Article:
Old world Trekkies, even those with an open mind, were dismayed when "The Vulcan Hello" premiered. There was no sense of exploration, no optimism, nothing that felt at all like "Star Trek," even in the slightest. Yes, this was the show's mission statement, but perhaps the showrunners were too successful. What's more, the pilot left the lead character adrift, having lost her ship and being demoted following a bizarre refusal to communicate with her captain. This led to a show that didn't seem to have a premise. It was just one bloody thing after another. What was the goal of the U.S.S. Discovery? Who was Michael Burnham besides someone who makes bad decisions? Were there any diplomats on board?
"Discovery" managed to stagger to its feet eventually, finding a more interesting premise in its third season (when the ship was thrown nearly a millennium into the future), but it's still not walking with confidence.
10. Lost And Found
"Star Trek: Prodigy" may be the most daring and unusual of all the Trek shows. Produced by Nickelodeon, "Prodigy" is an animated show about a disparate group of teenage aliens enslaved in a coal mine that is overseen by, essentially, Emperor Palpatine from the "Star Wars" movies. The time and location are unknown. When the teens escape, they happen upon an abandoned Starfleet vessel called the U.S.S. Protostar. The ship is equipped with an instructional hologram that looks and sounds like Capt. Janeway (Kate Mulgrew) from "Star Trek: Voyager."
The premise is pretty clever, and the mystery of when and where the show takes place is intriguing, but ... it's far too slow-going. Some of the plot details listed above are not revealed in "Lost and Found" by itself, and the actual mysteries of the show take a while to be revealed, much less solved. What's more, the design of the characters is more reminiscent of a generic sci-fi board game than anything related to Trek. Overall, "Star Trek" is a franchise devoted to workplace drama, management, and diplomacy. When it takes a long time for the main characters to arrive at the workplace, you're taking too much time. The events of the entire show to date should have been encapsulated in the pilot.
9. Second Contact
2020's "Star Trek: Lower Decks," named after an episode of "Star Trek: The Next Generation" takes place immediately after the events of "Star Trek: Nemesis," and lowers viewers into a reference-heavy playground of crass humor and workaday struggle as seen from the viewpoint of the lowest-ranking officers on a starship. The premise is great, as -- with Trek being a workplace drama -- viewers rarely get to see the dull gruntwork that a starship would likely require. "Lower Decks" came to understand how Trek is supposed to work far better than "Discovery" and Picard" before it.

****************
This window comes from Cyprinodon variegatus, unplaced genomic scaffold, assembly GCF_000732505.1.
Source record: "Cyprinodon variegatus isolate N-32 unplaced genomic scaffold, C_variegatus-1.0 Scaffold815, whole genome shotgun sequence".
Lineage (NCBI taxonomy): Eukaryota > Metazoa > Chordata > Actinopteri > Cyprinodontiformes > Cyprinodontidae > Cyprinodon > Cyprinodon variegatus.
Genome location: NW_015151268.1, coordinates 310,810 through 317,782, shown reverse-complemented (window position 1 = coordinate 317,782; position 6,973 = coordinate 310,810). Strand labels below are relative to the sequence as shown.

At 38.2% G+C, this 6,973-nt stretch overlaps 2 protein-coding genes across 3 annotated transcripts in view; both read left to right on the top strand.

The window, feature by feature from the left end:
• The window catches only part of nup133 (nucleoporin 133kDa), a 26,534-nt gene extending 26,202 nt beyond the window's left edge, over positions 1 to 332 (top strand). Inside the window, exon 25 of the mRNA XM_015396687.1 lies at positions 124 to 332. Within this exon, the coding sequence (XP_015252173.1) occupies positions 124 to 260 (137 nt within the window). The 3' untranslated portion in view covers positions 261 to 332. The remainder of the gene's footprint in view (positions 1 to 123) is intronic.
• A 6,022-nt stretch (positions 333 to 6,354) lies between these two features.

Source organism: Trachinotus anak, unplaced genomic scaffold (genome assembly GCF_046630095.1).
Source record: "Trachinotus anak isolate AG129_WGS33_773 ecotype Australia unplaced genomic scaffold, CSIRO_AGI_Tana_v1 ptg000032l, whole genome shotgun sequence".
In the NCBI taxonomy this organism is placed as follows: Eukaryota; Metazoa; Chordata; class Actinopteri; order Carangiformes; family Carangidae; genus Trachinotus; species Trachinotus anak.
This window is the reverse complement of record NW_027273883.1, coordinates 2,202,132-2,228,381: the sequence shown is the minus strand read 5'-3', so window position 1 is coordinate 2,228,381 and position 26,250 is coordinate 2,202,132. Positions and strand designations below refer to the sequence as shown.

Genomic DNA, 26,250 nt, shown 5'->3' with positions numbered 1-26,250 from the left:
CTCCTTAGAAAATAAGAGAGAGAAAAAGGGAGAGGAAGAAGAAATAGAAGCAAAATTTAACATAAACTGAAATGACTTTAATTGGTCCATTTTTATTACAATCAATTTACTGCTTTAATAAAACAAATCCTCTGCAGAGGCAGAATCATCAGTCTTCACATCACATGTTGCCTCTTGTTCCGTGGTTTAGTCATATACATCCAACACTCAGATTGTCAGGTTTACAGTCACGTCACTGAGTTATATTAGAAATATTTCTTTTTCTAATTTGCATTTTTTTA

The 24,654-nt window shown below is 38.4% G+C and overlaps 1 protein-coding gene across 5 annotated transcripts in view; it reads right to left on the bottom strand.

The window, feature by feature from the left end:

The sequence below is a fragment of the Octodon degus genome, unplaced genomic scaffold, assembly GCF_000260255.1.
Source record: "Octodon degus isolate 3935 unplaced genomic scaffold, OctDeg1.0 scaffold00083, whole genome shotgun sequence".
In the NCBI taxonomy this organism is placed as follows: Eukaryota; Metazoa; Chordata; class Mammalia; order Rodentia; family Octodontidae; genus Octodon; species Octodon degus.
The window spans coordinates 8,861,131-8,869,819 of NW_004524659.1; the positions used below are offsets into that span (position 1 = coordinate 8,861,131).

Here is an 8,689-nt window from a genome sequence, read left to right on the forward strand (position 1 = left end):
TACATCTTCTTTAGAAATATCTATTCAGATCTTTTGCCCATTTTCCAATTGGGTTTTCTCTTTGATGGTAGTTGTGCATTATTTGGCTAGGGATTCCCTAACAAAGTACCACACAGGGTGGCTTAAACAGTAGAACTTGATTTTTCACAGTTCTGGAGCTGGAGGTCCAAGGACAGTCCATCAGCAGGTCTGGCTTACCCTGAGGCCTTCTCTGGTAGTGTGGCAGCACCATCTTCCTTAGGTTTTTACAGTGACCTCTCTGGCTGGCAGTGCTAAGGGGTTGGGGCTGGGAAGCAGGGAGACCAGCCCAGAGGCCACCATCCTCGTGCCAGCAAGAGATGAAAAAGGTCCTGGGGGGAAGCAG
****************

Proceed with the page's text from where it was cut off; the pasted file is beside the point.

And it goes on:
But, wow, that pilot was bad. "Second Contact" does a great job of establishing the place of "Lower Decks," but panics when it comes to the characters. As such, every joke is too crass for its own good, each character is broad and awful, and no scene is funny. The pilot made "Lower Decks" look like a pale imitation of "Solar Opposites," or an animated knockoff of "The Orville." Luckily for Trekkies, "Lower Decks" ably hit its stride as early as episode three.
8. Where No Man Has Gone Before
The first episode (in production order) of "Star Trek: The Original Series" to feature William Shatner as Captain Kirk, "Where No Man Has Gone Before" (1966) does a fine job of establishing a new cast of characters, and doesn't have to establish the setting or the U.S.S. Enterprise as the show's unused pilot, "The Cage," did that already. Audiences got to know Kirk, Spock, Uhura, McCoy, Scotty, and Sulu with aplomb. This was the future, everyone worked together, and bold, Horatio Hornblower types were boldly taking technological marvels into space not for the purposes of conquest, but for explorative and diplomatic purposes. All of this was brilliant, and those notions have stayed with Trek ever since.
It would have been nice, however, if the story of "Where No Man Has Gone Before" focused more on the regular cast, and not on two characters that wouldn't be seen in any future episodes. In "No Man," Gary Lockwood plays a man who crosses the outer edge of the galaxy and mysteriously gains godlike superpowers. Sally Kellerman, soon thereafter, also gains powers. Kirk ultimately has to kill Gary in a rockslide.
The interesting thematic material is given to a supporting character in "No Man." This is a fine conceit for a Trek story, of course, but it would take multiple episodes of the show after "No Man" to really delve into some of the more basic aspects of "Star Trek." Indeed, it would take at least partway through the first season before "Star Trek" became more solidly science-fiction, and eschewed a more sensationalistic monster-of-the-week horror show premise.